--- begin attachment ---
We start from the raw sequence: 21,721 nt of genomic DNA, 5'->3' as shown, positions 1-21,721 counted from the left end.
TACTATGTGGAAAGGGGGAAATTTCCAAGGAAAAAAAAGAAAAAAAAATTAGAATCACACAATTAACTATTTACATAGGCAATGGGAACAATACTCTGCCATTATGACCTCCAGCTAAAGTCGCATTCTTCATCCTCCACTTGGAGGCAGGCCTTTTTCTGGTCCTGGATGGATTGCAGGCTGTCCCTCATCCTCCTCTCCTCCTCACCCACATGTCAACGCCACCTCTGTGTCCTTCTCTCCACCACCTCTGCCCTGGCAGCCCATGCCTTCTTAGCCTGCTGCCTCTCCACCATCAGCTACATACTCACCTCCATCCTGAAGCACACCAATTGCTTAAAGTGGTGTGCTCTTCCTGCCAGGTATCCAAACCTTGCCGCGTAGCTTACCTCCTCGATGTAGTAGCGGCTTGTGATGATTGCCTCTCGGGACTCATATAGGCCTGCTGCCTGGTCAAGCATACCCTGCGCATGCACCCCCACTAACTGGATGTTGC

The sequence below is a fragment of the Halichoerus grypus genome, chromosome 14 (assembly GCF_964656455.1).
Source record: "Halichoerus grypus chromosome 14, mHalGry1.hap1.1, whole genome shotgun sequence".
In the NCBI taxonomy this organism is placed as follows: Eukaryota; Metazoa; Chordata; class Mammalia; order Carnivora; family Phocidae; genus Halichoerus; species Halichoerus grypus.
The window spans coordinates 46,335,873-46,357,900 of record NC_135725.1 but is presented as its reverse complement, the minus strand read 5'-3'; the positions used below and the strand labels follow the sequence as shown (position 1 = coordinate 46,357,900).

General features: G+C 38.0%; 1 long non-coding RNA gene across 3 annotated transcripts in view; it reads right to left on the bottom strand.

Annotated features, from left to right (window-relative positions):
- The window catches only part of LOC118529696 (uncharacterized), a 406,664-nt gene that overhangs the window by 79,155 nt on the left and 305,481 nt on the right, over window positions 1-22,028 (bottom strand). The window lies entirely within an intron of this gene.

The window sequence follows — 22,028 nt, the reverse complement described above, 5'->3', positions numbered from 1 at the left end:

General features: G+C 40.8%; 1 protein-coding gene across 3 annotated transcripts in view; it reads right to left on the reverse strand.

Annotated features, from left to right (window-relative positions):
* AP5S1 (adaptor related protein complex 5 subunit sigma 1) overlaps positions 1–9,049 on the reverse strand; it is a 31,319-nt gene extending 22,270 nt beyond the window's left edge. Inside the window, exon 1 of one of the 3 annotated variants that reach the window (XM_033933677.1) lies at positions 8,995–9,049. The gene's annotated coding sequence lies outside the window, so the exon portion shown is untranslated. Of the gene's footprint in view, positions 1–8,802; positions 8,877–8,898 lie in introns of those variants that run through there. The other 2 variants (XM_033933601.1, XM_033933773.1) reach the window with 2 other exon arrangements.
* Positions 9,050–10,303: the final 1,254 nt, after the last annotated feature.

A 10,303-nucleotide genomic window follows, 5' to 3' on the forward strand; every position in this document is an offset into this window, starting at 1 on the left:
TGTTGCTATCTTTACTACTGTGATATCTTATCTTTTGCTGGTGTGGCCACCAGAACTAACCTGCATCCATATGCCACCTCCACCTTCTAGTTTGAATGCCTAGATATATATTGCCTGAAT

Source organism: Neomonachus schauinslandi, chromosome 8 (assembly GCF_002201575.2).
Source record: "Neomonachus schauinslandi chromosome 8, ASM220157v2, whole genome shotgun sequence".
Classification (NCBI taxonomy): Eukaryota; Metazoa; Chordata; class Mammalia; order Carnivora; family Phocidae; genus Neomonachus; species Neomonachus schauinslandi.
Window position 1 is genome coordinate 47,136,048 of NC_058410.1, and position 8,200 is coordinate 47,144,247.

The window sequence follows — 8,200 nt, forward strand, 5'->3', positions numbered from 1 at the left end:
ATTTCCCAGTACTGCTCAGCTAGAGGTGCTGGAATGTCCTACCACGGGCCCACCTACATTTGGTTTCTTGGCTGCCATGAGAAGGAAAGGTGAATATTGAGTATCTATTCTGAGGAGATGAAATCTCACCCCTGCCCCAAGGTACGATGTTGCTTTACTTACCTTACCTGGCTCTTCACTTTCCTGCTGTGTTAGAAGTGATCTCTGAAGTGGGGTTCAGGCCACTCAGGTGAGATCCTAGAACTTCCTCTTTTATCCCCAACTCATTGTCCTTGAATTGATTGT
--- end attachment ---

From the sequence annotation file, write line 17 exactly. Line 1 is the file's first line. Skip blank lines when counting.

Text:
Source organism: Neomonachus schauinslandi, chromosome 8 (assembly GCF_002201575.2).